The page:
Tuesday, 11 December 2018

Record Societies in England

The most recent edition of Malcolm Noble's Talk Genealogy Podcast, Episode #33 is on Record Societies in England.

Most counties or regions in England have record societies, some dating back over 100 years, that have published books of local historical interest. There are transcriptions of old documents, court rolls, churchwardens accounts, wills and inventories, diaries and more. He singles out the Suffolk Record Society as one of the leading examples.

A good starting point to find what societies exist, and thence to their publications catalogue, is online courtesy of the Royal Historical Society at https://royalhistsoc.org/publications/national-regional-history/. They're not just for England.


1 comment:

Anonymous said...

Yes John, most of the county record offices DO have such libraries of local interest, some as specific as village interest. For my research about the Eeley family (for Geoff's Mum in Brackley) I was pleased to get her line back to the early 1700s. By visiting the Oxfordshire Records Office and Libary, local history books enabled me to easily get back a century earlier to 1635, in Enstone, Oxfordshire.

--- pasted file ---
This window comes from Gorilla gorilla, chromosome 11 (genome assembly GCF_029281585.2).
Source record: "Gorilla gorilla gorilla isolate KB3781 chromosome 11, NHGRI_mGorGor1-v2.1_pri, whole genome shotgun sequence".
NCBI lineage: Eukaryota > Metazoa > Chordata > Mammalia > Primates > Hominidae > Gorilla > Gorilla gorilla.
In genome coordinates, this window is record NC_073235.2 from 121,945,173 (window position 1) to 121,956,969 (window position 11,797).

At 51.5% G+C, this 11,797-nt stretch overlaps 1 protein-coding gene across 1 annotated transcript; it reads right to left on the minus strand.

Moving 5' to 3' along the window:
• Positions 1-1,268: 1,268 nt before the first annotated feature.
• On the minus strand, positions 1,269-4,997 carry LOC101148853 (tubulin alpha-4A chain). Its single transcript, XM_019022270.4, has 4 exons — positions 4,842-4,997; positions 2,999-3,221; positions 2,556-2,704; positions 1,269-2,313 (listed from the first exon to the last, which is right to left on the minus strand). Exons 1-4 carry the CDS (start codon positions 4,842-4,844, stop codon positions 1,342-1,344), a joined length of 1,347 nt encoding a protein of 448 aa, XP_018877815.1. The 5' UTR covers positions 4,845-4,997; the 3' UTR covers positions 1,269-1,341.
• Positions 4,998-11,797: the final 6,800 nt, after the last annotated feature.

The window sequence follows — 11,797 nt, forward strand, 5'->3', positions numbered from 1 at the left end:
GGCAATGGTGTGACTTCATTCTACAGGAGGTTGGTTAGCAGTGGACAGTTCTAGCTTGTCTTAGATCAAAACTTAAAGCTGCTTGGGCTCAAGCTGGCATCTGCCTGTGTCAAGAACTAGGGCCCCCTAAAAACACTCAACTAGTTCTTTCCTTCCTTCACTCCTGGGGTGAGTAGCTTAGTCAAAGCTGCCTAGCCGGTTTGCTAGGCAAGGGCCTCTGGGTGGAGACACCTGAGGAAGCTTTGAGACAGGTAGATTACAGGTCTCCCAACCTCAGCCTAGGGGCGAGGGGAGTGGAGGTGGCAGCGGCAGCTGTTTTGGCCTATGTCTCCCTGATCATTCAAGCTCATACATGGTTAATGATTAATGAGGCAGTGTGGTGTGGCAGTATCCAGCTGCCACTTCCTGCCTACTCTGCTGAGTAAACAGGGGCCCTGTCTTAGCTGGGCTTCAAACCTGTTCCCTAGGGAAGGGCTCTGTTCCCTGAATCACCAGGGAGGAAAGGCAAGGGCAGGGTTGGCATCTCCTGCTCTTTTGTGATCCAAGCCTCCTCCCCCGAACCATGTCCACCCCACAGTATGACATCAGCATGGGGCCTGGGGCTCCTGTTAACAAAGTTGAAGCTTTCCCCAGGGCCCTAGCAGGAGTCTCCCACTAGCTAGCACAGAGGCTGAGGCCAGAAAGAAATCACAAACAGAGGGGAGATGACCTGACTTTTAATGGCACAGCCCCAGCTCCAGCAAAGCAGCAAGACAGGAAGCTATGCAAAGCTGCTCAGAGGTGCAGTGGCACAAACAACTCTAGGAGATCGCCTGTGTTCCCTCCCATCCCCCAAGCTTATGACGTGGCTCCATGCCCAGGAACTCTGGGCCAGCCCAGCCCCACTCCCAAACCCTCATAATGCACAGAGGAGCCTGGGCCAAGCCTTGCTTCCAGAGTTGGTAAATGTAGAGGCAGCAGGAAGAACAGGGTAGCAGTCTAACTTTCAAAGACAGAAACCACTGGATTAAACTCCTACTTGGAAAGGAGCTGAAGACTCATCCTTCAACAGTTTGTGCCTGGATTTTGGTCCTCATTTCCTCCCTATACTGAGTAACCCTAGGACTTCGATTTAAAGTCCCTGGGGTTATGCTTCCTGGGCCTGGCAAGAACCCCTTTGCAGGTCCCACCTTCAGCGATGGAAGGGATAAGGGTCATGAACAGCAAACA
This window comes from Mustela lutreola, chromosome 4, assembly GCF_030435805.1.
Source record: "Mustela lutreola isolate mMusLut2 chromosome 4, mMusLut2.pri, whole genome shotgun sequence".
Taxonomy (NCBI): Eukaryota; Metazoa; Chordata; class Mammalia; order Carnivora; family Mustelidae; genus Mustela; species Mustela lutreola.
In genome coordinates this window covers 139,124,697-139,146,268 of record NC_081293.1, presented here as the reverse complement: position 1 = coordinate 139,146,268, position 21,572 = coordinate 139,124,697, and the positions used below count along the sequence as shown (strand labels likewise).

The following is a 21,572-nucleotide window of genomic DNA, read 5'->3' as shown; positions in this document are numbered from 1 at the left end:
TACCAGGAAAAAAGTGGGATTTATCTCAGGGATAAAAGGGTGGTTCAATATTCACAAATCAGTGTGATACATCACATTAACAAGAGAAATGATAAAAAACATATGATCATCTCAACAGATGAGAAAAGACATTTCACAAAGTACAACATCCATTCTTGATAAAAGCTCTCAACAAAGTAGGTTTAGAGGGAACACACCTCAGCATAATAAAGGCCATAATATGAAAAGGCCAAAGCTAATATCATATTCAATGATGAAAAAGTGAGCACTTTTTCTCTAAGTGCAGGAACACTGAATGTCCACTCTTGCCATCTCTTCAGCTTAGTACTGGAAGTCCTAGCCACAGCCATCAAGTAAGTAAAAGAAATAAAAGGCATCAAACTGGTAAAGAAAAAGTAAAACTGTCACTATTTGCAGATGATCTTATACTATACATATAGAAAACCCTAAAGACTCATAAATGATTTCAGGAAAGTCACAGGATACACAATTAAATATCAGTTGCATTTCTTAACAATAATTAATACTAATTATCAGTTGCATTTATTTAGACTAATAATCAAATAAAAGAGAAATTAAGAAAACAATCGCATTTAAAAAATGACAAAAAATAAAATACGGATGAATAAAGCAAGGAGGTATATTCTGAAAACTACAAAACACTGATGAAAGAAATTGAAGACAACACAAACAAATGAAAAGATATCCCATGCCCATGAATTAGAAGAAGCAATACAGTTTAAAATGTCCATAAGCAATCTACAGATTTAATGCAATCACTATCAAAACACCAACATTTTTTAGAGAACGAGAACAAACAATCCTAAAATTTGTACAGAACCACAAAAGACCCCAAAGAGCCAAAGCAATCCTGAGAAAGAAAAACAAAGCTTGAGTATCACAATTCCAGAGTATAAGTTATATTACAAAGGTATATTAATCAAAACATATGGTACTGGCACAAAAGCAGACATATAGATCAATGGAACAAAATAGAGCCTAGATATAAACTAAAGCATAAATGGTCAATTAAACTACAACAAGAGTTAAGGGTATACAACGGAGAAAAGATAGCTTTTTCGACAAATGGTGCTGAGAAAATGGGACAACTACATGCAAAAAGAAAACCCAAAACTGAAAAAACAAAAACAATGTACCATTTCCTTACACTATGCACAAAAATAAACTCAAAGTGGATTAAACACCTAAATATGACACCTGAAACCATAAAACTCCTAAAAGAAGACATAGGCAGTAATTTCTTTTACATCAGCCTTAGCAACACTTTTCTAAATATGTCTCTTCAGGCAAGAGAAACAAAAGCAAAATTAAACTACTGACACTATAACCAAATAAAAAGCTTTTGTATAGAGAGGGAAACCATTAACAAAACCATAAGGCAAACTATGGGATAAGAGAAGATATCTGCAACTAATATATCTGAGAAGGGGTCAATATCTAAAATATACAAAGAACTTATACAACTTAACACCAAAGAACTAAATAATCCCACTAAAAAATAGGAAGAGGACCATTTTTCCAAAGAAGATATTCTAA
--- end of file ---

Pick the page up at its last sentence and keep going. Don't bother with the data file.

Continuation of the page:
It is easy for Canadians to forget how much longer the British written record goes back, in comparison to ours. Ours is so short. While there was history going on, here there were no written records for it. Geoff's Mum Joyce received the full story on her family, including dozens of newspaper reports, lucky because the family were well known locally, in October this year. Cheers, BT